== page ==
Ripping babies away from migrant women while they breastfeed them mirrors the ripping of hundreds of thousands of Black children from their enslaved mothers’ arms so they could be auctioned off. Instead of selling Black babies “down river” they send Brown babies up-road as punishment and as deterrence for the “rest of them” – warning that they should never try to cross colonialism’s fictitious border.

But the governor cannot say he invented this “zero tolerance” policy that takes children away from reaching arms. That honour belongs to the racists’ hero. The man on the opposite side of the coliseum already fitted in his all-white Knights Templar armour and sat upon a horse with buckling knees weighed down by gold.

On this side, his lance polished, his name sung in every county that hosted a lynching, his banner raised in every small town that owes its present demographic makeup to the hundreds of 19th and 20th-century pogroms which chased Black and Indigenous people out of its borders with torches, is the former president. He, with his signature flapping wig, needs no introduction.

The former president will argue that he doesn’t just talk about it, he is about it. He is a “man of action”, of high energy, “manfully aware of the difficulties besetting him and ready to face them”.

It was he who strode in carrying white nationalism like a banner, exciting white supremacist activists around the globe from Canada to Australia. It was he who rode in with no resistance as the American media then, as now, was no more willing or equipped to examine, recognise or even call out a national white supremacist movement than those American journalists of the 1920s who praised Adolf Hitler as a young “magnetic speaker”.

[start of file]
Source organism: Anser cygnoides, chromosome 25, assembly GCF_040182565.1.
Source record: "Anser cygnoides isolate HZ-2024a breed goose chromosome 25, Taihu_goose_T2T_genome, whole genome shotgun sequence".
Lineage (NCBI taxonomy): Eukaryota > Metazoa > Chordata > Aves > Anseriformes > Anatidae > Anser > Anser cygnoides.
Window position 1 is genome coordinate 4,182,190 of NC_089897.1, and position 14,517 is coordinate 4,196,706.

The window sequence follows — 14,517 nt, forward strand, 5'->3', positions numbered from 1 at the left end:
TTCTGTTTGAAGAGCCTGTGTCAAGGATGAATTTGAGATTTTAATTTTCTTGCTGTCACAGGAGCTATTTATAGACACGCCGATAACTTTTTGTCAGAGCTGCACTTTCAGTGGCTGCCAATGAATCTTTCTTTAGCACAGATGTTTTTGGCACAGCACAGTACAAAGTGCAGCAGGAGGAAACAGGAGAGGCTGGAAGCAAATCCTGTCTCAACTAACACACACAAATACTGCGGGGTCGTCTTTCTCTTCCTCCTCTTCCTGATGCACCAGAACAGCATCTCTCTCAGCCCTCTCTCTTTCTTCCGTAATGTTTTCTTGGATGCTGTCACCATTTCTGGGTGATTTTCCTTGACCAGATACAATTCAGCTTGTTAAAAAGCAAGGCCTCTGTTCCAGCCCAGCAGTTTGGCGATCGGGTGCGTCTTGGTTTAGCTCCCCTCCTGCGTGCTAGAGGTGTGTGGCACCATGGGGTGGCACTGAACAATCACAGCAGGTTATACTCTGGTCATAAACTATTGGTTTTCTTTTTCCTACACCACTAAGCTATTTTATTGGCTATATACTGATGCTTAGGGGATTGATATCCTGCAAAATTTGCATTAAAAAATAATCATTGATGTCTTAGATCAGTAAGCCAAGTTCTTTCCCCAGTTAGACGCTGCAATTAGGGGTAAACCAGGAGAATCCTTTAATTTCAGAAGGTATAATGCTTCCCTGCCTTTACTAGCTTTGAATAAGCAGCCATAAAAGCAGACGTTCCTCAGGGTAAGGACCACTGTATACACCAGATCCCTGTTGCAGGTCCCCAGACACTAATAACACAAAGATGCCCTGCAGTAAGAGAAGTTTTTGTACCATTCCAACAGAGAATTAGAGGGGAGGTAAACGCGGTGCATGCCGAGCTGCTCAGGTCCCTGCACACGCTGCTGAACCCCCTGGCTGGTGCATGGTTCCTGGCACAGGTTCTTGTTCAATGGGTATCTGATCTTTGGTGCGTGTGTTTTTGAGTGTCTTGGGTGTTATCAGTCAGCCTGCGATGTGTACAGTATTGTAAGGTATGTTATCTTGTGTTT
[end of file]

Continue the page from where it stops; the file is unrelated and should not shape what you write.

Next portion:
A media for whom no amount of fascist saluting, of dog-whistled anti-Semitism and shouted Islamophobia, of tirades against the “foreigners” and “gender deviants”, of scapegoating colonised people, of speaking of his army and his militias, of an auditorium filled to the brim with a mesmerised, chanting crowd – an American Nuremberg rally – can offer any hint.

Apparently befuddled, the American media – or that part of it which is not openly part of the lynch mob – is forced to make up a nonsense word: Trumpism. Their patriotism, their dedication to the famously racist state always overriding their interest in informing the traditionally targeted populations and naming what is patently obvious: an American Nazi movement.

The former president did what racist politicians like George Wallace and David Duke dreamed of doing but fell well short of. For this reason, he has the right – he indirectly claims – to the racists’ hearts.

He boasts he is the leader of legitimated white supremacy. Political white supremacy. The white supremacy that plays in the doorway of open race hatred, crossing it then laughing as it comes back inside, certain of the rule that the American media will always give the white supremacist who manages not to say the N-word aloud the benefit of the doubt.

The former president points out that he is the originator of unveiled conservatism. The maestro of implausible deniability. The king and kingmaker and the commander-in-chief of the lynch mob movement.